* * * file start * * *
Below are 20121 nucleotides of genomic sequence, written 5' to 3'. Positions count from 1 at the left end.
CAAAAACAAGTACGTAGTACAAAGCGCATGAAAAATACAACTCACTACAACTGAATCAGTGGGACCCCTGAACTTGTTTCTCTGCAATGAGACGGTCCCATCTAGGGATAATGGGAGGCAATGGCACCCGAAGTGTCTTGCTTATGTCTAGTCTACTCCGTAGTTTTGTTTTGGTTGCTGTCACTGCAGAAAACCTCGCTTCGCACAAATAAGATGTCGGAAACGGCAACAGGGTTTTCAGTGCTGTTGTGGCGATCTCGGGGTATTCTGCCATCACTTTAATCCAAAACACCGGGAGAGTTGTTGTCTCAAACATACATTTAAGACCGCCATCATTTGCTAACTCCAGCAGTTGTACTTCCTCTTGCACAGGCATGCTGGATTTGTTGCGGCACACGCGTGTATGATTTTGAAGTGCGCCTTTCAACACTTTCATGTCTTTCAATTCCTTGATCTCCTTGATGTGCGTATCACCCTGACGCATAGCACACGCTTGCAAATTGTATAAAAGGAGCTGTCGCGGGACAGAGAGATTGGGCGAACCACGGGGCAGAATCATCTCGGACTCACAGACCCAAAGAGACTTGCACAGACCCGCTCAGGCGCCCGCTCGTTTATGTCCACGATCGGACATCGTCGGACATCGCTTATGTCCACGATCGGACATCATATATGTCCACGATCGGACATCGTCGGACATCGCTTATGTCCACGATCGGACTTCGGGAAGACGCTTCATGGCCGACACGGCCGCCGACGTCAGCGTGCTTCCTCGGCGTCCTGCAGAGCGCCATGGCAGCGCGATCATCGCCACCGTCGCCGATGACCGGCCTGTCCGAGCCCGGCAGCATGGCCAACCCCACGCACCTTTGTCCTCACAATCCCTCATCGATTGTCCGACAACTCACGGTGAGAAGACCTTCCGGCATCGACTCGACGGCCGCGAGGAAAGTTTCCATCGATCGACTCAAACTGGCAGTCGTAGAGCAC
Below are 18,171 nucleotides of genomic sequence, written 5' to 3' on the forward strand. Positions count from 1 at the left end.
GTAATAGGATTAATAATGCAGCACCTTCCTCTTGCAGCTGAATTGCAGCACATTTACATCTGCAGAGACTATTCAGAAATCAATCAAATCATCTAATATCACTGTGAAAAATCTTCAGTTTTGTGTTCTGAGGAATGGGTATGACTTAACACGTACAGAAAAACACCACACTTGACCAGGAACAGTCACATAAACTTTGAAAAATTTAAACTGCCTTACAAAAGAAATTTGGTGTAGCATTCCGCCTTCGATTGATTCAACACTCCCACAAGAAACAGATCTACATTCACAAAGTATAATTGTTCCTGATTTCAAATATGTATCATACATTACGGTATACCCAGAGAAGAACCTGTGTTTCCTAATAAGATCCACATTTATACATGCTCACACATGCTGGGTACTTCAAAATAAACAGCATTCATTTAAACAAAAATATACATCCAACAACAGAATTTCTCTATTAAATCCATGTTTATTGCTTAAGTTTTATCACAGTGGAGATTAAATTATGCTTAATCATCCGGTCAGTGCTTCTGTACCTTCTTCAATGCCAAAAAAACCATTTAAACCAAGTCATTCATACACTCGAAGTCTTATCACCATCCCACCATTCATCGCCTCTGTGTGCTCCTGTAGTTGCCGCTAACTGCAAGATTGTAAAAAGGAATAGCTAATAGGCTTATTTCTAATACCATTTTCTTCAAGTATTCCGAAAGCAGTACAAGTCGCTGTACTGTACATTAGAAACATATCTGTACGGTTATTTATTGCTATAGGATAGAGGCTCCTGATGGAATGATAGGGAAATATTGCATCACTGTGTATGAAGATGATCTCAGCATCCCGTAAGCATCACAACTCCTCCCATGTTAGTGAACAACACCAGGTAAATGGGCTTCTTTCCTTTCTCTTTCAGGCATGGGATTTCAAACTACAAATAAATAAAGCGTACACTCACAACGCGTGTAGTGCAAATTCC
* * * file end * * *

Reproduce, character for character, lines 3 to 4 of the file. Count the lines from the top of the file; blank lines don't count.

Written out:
Below are 18,171 nucleotides of genomic sequence, written 5' to 3' on the forward strand. Positions count from 1 at the left end.
GTAATAGGATTAATAATGCAGCACCTTCCTCTTGCAGCTGAATTGCAGCACATTTACATCTGCAGAGACTATTCAGAAATCAATCAAATCATCTAATATCACTGTGAAAAATCTTCAGTTTTGTGTTCTGAGGAATGGGTATGACTTAACACGTACAGAAAAACACCACACTTGACCAGGAACAGTCACATAAACTTTGAAAAATTTAAACTGCCTTACAAAAGAAATTTGGTGTAGCATTCCGCCTTCGATTGATTCAACACTCCCACAAGAAACAGATCTACATTCACAAAGTATAATTGTTCCTGATTTCAAATATGTATCATACATTACGGTATACCCAGAGAAGAACCTGTGTTTCCTAATAAGATCCACATTTATACATGCTCACACATGCTGGGTACTTCAAAATAAACAGCATTCATTTAAACAAAAATATACATCCAACAACAGAATTTCTCTATTAAATCCATGTTTATTGCTTAAGTTTTATCACAGTGGAGATTAAATTATGCTTAATCATCCGGTCAGTGCTTCTGTACCTTCTTCAATGCCAAAAAAACCATTTAAACCAAGTCATTCATACACTCGAAGTCTTATCACCATCCCACCATTCATCGCCTCTGTGTGCTCCTGTAGTTGCCGCTAACTGCAAGATTGTAAAAAGGAATAGCTAATAGGCTTATTTCTAATACCATTTTCTTCAAGTATTCCGAAAGCAGTACAAGTCGCTGTACTGTACATTAGAAACATATCTGTACGGTTATTTATTGCTATAGGATAGAGGCTCCTGATGGAATGATAGGGAAATATTGCATCACTGTGTATGAAGATGATCTCAGCATCCCGTAAGCATCACAACTCCTCCCATGTTAGTGAACAACACCAGGTAAATGGGCTTCTTTCCTTTCTCTTTCAGGCATGGGATTTCAAACTACAAATAAATAAAGCGTACACTCACAACGCGTGTAGTGCAAATTCC